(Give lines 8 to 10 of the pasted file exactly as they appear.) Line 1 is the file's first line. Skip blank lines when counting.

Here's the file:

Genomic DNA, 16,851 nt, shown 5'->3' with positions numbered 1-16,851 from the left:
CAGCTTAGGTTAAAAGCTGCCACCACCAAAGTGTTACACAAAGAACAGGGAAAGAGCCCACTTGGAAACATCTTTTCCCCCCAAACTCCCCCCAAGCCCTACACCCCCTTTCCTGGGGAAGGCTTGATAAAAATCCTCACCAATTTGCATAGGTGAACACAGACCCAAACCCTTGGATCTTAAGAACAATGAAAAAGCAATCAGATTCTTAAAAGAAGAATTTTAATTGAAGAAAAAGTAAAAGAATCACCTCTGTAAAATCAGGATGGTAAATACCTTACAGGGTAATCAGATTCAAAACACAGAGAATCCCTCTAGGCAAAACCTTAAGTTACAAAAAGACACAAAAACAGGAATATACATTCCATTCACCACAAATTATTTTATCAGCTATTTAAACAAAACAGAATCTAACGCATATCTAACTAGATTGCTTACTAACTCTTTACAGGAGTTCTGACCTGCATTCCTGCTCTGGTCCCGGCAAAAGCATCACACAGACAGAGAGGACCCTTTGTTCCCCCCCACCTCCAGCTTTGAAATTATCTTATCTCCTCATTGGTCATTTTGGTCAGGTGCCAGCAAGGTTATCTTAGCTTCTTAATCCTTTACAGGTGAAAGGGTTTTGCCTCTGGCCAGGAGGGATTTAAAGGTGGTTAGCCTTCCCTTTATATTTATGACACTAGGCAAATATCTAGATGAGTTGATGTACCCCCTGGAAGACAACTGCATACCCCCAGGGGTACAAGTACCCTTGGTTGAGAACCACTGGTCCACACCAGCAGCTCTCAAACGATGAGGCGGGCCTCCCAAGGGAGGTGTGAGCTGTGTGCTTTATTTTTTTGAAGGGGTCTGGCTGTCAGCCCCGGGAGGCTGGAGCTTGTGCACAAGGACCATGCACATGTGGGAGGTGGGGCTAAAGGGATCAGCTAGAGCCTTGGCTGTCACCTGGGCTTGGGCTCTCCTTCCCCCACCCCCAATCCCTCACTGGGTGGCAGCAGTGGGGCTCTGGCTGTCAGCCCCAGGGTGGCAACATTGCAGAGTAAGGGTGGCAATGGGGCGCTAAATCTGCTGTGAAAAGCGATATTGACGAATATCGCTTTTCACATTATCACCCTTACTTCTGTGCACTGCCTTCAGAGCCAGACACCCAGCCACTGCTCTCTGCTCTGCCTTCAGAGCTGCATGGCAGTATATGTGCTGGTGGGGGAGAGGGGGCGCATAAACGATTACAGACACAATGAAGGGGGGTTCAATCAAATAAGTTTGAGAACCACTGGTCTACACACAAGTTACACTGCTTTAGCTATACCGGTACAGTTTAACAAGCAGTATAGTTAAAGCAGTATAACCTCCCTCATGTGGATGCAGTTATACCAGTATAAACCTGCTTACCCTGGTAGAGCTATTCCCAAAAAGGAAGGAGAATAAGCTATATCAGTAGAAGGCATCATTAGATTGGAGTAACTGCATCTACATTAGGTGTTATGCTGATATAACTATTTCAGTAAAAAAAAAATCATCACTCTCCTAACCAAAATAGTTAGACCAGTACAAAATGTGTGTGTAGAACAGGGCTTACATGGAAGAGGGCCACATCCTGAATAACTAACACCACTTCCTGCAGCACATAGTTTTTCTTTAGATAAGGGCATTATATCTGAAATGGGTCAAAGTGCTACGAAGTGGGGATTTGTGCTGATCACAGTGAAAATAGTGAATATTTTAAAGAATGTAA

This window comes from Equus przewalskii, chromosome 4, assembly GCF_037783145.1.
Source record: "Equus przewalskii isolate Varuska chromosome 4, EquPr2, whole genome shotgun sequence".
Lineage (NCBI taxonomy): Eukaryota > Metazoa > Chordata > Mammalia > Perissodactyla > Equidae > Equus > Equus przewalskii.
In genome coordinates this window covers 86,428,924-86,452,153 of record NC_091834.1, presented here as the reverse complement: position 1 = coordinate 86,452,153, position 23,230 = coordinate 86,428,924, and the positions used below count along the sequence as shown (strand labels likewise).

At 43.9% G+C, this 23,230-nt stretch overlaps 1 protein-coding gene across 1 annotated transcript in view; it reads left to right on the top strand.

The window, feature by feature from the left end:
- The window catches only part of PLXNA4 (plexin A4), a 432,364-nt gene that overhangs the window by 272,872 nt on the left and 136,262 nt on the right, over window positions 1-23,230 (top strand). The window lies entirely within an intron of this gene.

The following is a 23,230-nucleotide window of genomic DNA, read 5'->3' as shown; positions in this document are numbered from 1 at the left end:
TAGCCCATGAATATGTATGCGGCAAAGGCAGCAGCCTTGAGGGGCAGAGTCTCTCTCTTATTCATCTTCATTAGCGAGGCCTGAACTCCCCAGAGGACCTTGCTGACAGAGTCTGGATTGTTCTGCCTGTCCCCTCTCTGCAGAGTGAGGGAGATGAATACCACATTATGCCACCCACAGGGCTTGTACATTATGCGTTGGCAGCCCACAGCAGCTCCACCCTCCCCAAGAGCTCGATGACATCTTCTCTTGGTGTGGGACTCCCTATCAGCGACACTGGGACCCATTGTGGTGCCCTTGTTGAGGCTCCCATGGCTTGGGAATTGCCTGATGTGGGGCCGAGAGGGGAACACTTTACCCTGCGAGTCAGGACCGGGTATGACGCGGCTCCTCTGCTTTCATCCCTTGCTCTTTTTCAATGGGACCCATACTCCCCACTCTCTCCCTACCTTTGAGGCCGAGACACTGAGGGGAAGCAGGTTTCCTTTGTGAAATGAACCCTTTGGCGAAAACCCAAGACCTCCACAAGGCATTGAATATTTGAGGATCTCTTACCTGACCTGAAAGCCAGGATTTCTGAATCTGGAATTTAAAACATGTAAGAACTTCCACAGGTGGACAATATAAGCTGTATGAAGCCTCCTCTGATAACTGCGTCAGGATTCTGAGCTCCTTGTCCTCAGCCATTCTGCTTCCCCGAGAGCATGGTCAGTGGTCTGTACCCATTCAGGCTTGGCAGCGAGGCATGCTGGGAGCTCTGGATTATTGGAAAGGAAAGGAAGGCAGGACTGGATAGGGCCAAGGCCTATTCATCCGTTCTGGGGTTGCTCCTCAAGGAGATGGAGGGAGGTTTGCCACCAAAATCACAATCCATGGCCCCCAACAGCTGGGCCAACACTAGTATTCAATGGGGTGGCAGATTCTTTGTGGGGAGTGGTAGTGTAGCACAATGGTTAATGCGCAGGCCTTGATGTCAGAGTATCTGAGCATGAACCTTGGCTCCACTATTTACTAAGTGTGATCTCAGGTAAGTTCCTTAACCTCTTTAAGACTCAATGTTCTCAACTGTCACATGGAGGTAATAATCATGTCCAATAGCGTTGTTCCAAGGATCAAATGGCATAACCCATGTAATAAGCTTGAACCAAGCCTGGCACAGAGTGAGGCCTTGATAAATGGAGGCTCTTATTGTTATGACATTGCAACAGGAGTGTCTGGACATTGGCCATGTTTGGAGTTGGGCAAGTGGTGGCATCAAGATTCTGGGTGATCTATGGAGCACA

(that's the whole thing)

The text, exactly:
The window, feature by feature from the left end:
- The window catches only part of PLXNA4 (plexin A4), a 432,364-nt gene that overhangs the window by 272,872 nt on the left and 136,262 nt on the right, over window positions 1-23,230 (top strand). The window lies entirely within an intron of this gene.

The following is a 23,230-nucleotide window of genomic DNA, read 5'->3' as shown; positions in this document are numbered from 1 at the left end: